Tuesday, June 04, 2013

Pope Francis is full of surprises

Pope Francis has been quite a surprise in many ways. The resignation (or renunciation of the Petrine ministry) or whatever you prefer to call it of Pope Benedict XVI was a shock. In many ways, it felt deeply disappointing but a wise friend once pointed out, just because you feel it doesn't make it fact! Pope Benedict saw that he had reached a point where he could no longer continue, so he left in good time. The Cardinal Electors chose and once again surprised everyone; the Holy Spirit seems to have a habit of getting them to do that! I had heard of then-Cardinal Bergoglio before, oddly enough. An ecclesiastically savvy acquaintance had claimed last time around that the smart money was on him being elected. Well, this time, that's what happened. Any change can be disorienting and even a little bit frightening, but some of the wilder speculations about Pope Francis seem to be unfounded.

The idea that he was going to turn Catholic teaching on its head, which never made much sense, has no foundation at all. He hasn't fired Monsignor Guido Marini as Papal MC nor has he repealed Summorum Pontificum. He hasn't given us dense and complex teaching in the manner of Bd John-Paul II, nor yet have we had the subtle Patristic exegesis of Pope Benedict; instead, by way of his daily homilies mostly, he gives us meat, 2 veg and spuds theology. Simple, practical and heartfelt seems to be his way of preaching and acting. As you'll have gathered, I'm certainly warming to him.

However, there are still a few things that he might do better. Zim Catholic News had a rather provocative post which listed seven things that Pope Francis changed and either implied or explicitly stated that these changes were for the better. I can see their point but I beg to differ.

Their list runs as follows:

1. Changed the golden throne by a wooden chair... Something more appropriate for the disciple of a carpenter.
2. Did not want the gold-embroidered red stole, Heir of the Roman Empire, nor the red chasuble...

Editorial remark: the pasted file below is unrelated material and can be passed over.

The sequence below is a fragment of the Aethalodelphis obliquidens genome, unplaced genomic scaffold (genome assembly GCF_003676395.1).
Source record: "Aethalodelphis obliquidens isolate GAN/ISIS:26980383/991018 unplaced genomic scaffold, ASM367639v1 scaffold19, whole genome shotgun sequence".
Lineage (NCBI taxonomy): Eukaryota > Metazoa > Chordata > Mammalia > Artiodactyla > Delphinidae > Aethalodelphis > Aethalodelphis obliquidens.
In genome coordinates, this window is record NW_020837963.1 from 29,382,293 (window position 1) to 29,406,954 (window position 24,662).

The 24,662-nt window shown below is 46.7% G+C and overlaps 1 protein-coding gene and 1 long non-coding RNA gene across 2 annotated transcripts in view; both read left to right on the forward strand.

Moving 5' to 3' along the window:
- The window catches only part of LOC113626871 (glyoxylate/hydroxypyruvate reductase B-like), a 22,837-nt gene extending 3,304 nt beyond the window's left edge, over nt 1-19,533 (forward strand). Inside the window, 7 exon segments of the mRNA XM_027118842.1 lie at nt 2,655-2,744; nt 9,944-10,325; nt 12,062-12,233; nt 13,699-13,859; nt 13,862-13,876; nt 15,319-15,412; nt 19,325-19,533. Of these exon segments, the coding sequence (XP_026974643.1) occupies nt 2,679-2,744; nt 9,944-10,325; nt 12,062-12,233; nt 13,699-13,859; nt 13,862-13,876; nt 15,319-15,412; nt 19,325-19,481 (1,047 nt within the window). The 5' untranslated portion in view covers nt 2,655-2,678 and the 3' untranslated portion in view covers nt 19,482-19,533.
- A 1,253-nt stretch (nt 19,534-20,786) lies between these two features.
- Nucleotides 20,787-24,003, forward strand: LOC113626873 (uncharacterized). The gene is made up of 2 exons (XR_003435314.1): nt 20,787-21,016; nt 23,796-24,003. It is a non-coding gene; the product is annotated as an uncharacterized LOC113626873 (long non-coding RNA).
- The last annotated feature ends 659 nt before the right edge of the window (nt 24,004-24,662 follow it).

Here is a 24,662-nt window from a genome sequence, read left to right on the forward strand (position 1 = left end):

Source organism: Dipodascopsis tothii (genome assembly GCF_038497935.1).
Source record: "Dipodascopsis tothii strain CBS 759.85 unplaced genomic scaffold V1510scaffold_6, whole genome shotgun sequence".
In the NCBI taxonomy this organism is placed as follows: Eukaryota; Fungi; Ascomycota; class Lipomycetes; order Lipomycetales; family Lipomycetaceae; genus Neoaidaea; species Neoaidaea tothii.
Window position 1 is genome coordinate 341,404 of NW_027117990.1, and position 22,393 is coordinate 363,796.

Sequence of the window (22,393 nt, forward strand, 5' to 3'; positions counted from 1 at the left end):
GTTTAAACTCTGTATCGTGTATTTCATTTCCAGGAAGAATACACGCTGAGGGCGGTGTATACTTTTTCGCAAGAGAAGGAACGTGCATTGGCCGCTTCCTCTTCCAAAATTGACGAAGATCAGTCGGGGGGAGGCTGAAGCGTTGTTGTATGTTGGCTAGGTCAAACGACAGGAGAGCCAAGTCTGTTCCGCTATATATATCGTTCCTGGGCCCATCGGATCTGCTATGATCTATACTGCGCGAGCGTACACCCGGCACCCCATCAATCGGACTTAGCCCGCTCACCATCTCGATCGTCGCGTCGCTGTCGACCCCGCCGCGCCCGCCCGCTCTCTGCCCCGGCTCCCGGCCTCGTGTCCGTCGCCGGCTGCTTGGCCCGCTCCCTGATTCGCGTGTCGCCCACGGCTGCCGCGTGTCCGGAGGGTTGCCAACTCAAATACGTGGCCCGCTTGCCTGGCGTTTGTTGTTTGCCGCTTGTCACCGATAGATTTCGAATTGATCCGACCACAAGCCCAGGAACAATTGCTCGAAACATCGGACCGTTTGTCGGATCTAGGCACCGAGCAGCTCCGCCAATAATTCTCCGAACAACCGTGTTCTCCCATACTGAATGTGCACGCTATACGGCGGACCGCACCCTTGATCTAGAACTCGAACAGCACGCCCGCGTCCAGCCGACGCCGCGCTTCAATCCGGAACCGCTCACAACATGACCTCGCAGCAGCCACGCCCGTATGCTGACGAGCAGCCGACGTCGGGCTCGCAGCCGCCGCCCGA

3. Uses same old black shoes, not the classic red.
4. Uses a metal cross, not of rubies and diamonds.
5. His papal ring is silver, not gold.
6. Uses the same black pants under the cassock, to remember that he is a another priest.
Have you discovered the 7th?
7. Removed the red carpet... He is not interested in fame and applause...

1. We are all of disciples of the Nazarene Carpenter, who is also the One who made a triumphal entry into Jerusalem and who was Transfigured on Mount Tabor. Pope Francis is not just one disciple among others, he is the Vicar of Christ and as long as he fills that office he needs to look like that's what he doing. Gilded wooden Cathedra, plain wooden seat - which better bespeaks his office?

2. The red State stole represents his role as a Head of State, as a figure who enjoys (albeit precariously) political independence. That has within the last 70 years been of huge importance, as for example when the city of Rome was occupied by the Nazi regime. Are the stole and red mozzetta (NOT chasuble) of central importance, in themselves? No, but what they symbolise is a vital facet of the free exercise of the Petrine ministry by the successor of Peter. The Roman See is certainly the inheritor of much that was pagan Rome but what was incompatible with Christian life has long since been dropped; Mass vestments show this symbolically - the chasuble was the ordinary clothing in the late Roman Empire but the formal dress of the Roman Senator or citizen, the toga, is nowhere to be seen.

3. Using black shoes might be a sign of humility but wearing red ones is a visual symbol of willingness for martyrdom - faithful witness even to the point of death. They are red for the same reason that Cardinals wear red and Martyrs feast days have red vestments - their own blood willingly shed rather than the truth denied.

4. The Pope has chosen to wear a plain metal pectoral cross rather than one made of precious metals or decorated with precious stones. I don't know what rule, if any, there is about these things but wearing a plain cross seems to me to confuse things fitting for his office with simplicity he prefers for his person. Again, it's not a huge issue in itself but it does seem to me to be a misplaced form of humility.

5. An episcopal ring of silver is just as valuable as a gold one, I would think, and is more trouble to look after! Silver tarnishes and needs to be polished. Gold doesn't.